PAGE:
In his Warming up Patrick Rhone points to the value of writing anything first thing in the morning. He borrows from Julia Cameron’s “morning pages,” popularized in her book The Artist’s Way. Like Rhone, Roxana Robinson’s morning routine includes both coffee and writing. For Rhone, Robinson, and Cameron the morning routine awakens creativity.
Whatever mechanism links these morning routines to creativity, the key seems to be in establishing a routine. In “Blocked” Joan Acocella offered a number of examples of authors who were both creative and productive. In each case, creativity was subsumed under their routine. Maybe we need to invert our easy assumption: They didn’t write because they were creative. They were creative because they wrote.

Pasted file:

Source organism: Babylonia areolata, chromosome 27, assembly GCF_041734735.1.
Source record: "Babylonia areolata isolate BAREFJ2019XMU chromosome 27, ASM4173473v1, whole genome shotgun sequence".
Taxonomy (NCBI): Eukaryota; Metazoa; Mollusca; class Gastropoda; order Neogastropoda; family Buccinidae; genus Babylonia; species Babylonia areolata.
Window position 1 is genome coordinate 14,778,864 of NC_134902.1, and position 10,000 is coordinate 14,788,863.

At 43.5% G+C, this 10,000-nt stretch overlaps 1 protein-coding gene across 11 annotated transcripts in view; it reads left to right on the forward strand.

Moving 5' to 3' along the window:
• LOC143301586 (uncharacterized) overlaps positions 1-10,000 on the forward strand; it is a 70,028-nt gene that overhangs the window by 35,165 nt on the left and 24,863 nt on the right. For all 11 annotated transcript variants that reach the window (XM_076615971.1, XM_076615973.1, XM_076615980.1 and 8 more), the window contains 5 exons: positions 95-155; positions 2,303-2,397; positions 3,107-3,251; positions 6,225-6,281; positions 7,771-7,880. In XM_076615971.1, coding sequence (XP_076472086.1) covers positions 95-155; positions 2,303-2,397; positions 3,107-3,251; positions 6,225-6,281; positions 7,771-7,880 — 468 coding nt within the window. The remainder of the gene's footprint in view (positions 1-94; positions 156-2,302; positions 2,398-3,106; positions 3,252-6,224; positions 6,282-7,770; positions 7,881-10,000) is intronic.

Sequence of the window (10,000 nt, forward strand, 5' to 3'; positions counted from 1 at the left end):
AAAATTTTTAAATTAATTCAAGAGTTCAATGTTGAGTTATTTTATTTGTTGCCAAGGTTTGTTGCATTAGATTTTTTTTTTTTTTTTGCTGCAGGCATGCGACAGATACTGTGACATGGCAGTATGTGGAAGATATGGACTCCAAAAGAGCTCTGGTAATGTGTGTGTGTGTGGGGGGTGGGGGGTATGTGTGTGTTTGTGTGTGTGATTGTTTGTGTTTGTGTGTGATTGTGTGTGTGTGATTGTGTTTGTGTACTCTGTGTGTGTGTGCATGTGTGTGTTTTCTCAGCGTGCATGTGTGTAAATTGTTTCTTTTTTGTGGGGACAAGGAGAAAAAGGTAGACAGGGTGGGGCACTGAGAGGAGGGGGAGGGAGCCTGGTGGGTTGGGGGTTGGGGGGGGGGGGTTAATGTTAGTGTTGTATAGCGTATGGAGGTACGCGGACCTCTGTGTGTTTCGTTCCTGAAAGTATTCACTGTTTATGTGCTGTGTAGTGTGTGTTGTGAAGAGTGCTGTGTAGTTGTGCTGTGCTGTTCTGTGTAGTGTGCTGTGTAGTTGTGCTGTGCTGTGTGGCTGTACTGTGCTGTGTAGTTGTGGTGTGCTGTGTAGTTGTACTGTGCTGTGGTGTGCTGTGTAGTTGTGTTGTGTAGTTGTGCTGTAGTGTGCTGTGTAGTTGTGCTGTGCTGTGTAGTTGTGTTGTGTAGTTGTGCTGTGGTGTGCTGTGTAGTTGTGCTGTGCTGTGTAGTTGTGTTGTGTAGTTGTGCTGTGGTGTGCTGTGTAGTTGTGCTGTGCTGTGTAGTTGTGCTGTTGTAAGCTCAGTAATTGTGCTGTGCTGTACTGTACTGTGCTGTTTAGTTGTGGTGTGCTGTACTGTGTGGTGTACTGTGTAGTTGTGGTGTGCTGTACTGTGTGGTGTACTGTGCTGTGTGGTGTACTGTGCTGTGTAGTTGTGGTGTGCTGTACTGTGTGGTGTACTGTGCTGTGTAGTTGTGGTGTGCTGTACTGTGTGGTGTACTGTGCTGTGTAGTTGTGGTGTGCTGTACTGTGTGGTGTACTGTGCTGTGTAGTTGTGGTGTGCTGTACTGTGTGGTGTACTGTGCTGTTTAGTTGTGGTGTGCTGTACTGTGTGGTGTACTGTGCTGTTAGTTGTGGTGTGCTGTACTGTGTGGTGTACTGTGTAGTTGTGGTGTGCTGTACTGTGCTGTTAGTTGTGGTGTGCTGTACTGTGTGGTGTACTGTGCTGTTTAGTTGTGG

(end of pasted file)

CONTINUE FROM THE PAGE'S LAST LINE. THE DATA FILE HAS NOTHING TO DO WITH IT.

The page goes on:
The many studies by Robert Boice seem to reinforce the importance of routine—short, scheduled writing—not just for quantity but also the novelty or creativity (however that is measured). The act of writing stimulates creative thought, it seems (see this recent analysis and this one for further discussion and some numbers).
Perhaps we, students and faculty, should rely less on technological solutions, though there are many of those, and more on the low-tech and decidedly unhip routine.